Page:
Sir William Blake RICHMOND (London 1842 - London 1924)

Study of Two Hands

Black and white chalk on brown paper.
379 x 200 mm. (14 7/8 x 7 7/8 in.)

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The lower of the two hands on the present sheet may be a study for the right hand of the sitter in one of Richmond’s finest formal portraits, that of The Viscountess Hood, exhibited at the Royal Academy in 1888 and today in a private collection. Born Edith Drummond Ward, Lady Hood was the wife of the 4th Viscount Hood, and Richmond’s portrait of her was much praised by critics at the time of its exhibition. The Times described the portrait as ‘elaborate, profoundly studied and supremely elegant’, to which the Athenaeum added ‘attractive, brilliant and very distinctly Italian...[a] chef d’oeuvre’, while the Illustrated London News noted of the painting that it was ‘a magnificent work conceived and executed in Richmond’s best style’ and The Art Journal called it ‘far and away the best work sent anywhere this year by Mr. W. B. Richmond.’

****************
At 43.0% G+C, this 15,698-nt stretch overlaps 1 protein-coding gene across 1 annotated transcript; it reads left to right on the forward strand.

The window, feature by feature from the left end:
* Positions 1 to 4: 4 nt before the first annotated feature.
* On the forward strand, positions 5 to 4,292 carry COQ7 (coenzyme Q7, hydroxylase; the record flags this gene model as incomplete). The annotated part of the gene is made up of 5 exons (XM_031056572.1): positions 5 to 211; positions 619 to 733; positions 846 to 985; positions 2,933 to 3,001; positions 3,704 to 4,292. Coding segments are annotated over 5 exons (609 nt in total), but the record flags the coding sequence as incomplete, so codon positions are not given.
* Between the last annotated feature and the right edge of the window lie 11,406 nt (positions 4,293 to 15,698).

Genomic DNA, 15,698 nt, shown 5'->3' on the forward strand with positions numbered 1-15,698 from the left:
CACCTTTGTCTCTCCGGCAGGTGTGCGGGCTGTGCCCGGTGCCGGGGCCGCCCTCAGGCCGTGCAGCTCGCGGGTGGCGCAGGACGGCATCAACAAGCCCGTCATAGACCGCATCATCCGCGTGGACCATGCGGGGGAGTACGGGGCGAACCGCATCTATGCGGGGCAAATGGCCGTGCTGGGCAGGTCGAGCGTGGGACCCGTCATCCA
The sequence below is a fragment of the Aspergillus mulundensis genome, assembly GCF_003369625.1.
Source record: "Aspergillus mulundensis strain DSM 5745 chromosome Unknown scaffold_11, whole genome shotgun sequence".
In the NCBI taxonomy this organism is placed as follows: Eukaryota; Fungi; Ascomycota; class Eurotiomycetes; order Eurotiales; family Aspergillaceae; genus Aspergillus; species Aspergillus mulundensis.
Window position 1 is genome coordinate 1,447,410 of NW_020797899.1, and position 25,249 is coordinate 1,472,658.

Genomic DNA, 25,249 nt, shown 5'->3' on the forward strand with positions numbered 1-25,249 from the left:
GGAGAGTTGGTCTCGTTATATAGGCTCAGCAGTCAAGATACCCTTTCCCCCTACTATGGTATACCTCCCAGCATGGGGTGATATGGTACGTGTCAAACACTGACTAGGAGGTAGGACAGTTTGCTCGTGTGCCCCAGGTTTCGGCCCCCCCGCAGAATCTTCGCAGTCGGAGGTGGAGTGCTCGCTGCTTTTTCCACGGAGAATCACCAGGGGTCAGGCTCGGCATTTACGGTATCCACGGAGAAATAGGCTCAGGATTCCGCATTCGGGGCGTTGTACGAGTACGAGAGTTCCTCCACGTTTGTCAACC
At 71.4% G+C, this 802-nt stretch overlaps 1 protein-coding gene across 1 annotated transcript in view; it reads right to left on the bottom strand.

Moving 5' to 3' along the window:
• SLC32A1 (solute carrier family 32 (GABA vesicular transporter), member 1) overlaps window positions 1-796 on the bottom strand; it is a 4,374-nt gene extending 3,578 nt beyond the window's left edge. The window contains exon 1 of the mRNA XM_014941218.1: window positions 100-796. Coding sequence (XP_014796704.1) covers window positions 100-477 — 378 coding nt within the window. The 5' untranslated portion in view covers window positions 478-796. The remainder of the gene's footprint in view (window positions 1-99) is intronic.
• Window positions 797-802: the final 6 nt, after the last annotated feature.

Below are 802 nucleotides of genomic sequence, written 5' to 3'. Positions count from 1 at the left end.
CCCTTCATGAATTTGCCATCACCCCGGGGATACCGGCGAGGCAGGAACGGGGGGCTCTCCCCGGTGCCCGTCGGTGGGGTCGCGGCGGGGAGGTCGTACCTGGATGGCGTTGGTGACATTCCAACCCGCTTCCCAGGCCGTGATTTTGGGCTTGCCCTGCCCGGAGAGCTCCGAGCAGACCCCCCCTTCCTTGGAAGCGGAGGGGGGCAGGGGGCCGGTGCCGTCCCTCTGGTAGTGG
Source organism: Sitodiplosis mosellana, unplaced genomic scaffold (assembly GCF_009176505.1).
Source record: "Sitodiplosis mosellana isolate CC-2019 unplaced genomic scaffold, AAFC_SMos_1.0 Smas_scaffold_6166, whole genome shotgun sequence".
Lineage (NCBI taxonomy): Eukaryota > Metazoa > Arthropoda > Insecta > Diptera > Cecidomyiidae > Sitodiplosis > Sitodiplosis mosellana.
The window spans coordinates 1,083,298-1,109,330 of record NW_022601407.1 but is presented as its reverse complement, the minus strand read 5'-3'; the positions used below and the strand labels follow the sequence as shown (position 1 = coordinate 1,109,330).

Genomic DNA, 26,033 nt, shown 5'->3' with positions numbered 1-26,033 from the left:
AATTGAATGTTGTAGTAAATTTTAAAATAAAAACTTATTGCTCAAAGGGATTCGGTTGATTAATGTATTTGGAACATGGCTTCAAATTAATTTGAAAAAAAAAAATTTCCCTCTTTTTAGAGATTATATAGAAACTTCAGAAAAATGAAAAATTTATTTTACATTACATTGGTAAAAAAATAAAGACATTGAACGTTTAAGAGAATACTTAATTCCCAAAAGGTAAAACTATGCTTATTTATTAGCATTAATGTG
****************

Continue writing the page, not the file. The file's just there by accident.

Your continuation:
A very similar hand, although in reverse, appears in another painting by the artist that was also exhibited at the Royal Academy in 1888; a portrait of Mrs. J. A. Fuller-Maitland, now in the City Museum in Lancaster. Similar hands are also found elsewhere in Richmond’s work, such as a painting of Electra at the Tomb of Agamemnon of 1876, in the Art Gallery of Ontario in Toronto.

Provenance:
Alister Mathews, Bournemouth
William E. Fischelis, Jr., Philadelphia
Private collection.

Sir William Blake RICHMOND

Study of Two Hands

A1144

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